Niels Bruin responded with what I think is a very good wake-up call to the starry eyed approach to reviewing web apps with lots of transitions, reflections and other shiny bits. Niels highlights some real basic usability faux pas that Firebrand made such as mystery meat navigation, red punishing looking confirmation messages and inconsistent design touches.
To be honest, I read all the commotion and Niels put down before I looked at the site and to be fair to Firebrand I probably wouldn’t have picked up on those points myself. But then I’m not and would not claim to be a UX hotshot of any kind. The key point for me is that the points raised by Niels do not require a magical usability eye and could very easily be a printed checklist and implemented as part of a quality control assessment before final delivery of a product. To be fair I do also agree with the points Ryan makes in his followup and I’m also all too familiar with things such as expectation and deadlines which can all to easily prevent this much-needed attention to detail. However, if we keep reminding ourselves of it then hopefully it will become second nature and not needed as a time consuming afterthought.
If you’re responsible for the creation, delivery or quality of a customer facing project, take 20 minutes, open up your word-processor of choice (perhaps use it as an opportunity to try out Buzzword) and hack together a simple list of quality control checks.
Here’s a handful of checks plagerised from Niels post and an old post I remembered by Aral to get you started, copy the below and paste into a document, print out 10 copies, run through your current project and tick each one off and you’re well on your way to becoming a quality control engineer!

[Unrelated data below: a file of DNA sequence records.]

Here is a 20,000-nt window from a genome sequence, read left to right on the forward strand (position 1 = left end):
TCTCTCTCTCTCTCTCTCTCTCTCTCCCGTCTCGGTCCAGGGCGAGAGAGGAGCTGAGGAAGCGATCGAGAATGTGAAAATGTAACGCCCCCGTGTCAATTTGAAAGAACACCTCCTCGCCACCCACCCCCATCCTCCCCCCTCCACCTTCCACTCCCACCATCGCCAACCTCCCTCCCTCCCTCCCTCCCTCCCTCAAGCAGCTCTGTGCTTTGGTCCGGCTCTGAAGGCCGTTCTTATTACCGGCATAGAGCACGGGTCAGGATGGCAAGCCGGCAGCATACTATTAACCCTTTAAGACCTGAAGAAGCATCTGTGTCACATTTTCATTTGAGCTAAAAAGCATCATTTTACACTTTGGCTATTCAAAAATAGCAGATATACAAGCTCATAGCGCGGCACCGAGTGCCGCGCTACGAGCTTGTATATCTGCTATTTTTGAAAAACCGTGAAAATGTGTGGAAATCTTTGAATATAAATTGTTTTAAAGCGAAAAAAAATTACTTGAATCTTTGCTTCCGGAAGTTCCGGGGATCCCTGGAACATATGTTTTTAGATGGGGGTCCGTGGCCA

Niels’ Firebrand wrist-slap:
- Make sure any icons/metaphors are extremely obvious or explained with tooltips or other indicators
- Make confirmation messages look positive and warnings look like warnings (I.e. don’t positively confirm an action in red)
- Is everything laid out consistently? How much effort would it really be to tweak that button a few pixels to line up properly?
- Can familiar controls be used in a familiar manner? E.g. can I scroll a scrollbar using my mousewheel, drag it and click up/down arrows?
- Have you tested on all likely platforms/browsers? At least WinXP, Vista, Linux, OSX with IE6 & 7, Firefox, Safari, Opera
Aral’s old post on UI principles (interpretation by moi for checklisting purposes):
- I can use it but am I a ‘typical user’? Even better: can I get an intended user (or several) to use it?
- Does validation “prevent not scold”? Does the user get scolded “YOU IDIOT, WHY DIDN’T YOU SELECT A GENDER BEFORE CLICKING THAT BUTTON?!” or do we just make the button un-clickable until the gender has been selected with some unobtrusive instruction to do so?
- Does the user receive sufficient feedback? If the user makes an interaction, is it obvious that interaction has been acknowledged by the app and the expected result has happened? (see Niels point on adding to faves).
There’s a load of other things that can be added to this list, for generic testing and I’m sure for specific audiences/companies/application types etc. I’m going to do some digging on other principles people have come up with as I know there are a ton out there but whilst this is topical I thought I’d add my opinion and throw in a call to action to anyone reading.